Coral Pink Sand Dunes State Park, Kane County. Photo by J. Lucy Jordan.
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Entries by Utah Geological Survey
A leading source of information on earthquake safety, the Utah Seismic Safety Commission (USSC) is celebrating 25 years of outreach to reduce Utah’s earthquake hazards and manage earthquake risk. The USSC promotes legislation, education, and awareness in order to save lives, prevent injuries, protect property, and reduce social and economic disruption from the effects of […]
Vibrant orange sand contrasts with sculpted Jurassic-age Navajo Sandstone within a large wind-eroded pothole informally referred to as the Cosmic Navel and more scientifically as the Inselberg Pit. The feature is the largest known cylindrical sandstone weathering pit on Earth. Escalante National Monument, Garfield County. Photo by Michael Vanden Berg.
Along the Green River, Dinosaur National Monument, Uintah County, Utah. Photo by Jen Miller.
Henry’s Fork, High Uintas Wilderness, Summit County, Utah. Photo by Christian Hardwick. Morning sun casts light on the reddish-brown and grayish-red sandstone, shale, and siltstone of the Precambrian-age formation of Red Castle in the Uinta Mountain Group. Ice-age glaciers carved the broad valleys and basins of the Uinta Mountains.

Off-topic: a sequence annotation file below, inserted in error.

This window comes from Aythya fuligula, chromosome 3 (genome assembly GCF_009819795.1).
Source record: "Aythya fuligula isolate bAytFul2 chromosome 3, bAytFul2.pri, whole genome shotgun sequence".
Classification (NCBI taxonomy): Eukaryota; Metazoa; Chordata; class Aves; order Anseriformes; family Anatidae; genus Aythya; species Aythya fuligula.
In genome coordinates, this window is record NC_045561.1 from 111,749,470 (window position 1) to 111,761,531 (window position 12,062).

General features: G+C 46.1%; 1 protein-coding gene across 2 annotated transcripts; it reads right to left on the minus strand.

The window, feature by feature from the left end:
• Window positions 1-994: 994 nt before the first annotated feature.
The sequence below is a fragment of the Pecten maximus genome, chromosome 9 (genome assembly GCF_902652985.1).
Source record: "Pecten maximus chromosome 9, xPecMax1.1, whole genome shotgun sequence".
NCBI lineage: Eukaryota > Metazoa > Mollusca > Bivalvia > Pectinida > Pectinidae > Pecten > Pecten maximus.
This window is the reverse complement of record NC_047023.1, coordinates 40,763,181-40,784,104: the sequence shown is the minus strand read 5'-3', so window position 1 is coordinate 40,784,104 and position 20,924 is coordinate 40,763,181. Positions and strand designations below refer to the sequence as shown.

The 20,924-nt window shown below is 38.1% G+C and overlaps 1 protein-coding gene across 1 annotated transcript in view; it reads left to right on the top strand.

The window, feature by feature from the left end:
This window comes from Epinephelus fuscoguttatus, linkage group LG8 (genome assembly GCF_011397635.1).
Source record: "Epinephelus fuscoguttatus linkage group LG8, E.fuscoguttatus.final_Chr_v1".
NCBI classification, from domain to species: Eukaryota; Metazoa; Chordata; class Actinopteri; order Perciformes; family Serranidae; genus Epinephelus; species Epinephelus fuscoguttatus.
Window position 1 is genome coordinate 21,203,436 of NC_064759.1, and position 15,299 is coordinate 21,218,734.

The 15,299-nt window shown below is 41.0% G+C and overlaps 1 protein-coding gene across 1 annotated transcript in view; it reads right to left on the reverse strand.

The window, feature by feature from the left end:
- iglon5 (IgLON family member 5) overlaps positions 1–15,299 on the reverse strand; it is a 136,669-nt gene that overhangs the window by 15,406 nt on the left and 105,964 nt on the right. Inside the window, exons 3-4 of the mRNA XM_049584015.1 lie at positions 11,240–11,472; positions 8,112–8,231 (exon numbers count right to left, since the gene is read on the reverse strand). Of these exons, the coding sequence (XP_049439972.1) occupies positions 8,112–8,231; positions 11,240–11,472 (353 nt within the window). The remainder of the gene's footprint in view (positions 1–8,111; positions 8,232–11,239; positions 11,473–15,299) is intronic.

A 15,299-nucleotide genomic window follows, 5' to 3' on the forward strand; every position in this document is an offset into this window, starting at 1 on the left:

Turret Arch, Arches National Park, Grand County, Utah. Photo by Adam McKean.
Zion National Park, Washington County, Utah. Photo by Marshall Robinson. Beautiful hanging gardens decorate an alcove in Jurassic-age Navajo Sandstone along the Riverside Walk trail at the mouth of The Narrows in Zion National Park. Rainwater seeps down through porous sandstone until it flows laterally along a less-porous rock layer, ultimately trickling out of the canyon […]
Uinta Basin Photomicrograph. Photo by Michael Vanden Berg. Photomicrograph of limestone from the Eocene-age Green River Formation showing small ostracod shells surrounding and filling larger gastropod fossils.
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Mission: The Utah Geological Survey provides timely scientific information about Utah's geologic environment, resources and hazards.
Vision: All Utahns are aware of geologic and energy information, and use it to improve their lives.
Values: The generation and dissemination of geologic information. Excellence, integrity, and objectivity in everything we do. Responsible stewardship of Utah's geologic and energy resources. Free exchange of ideas and information in a spirit of cooperation. The worth and dignity of individuals. Providing prompt and courteous service to our customers.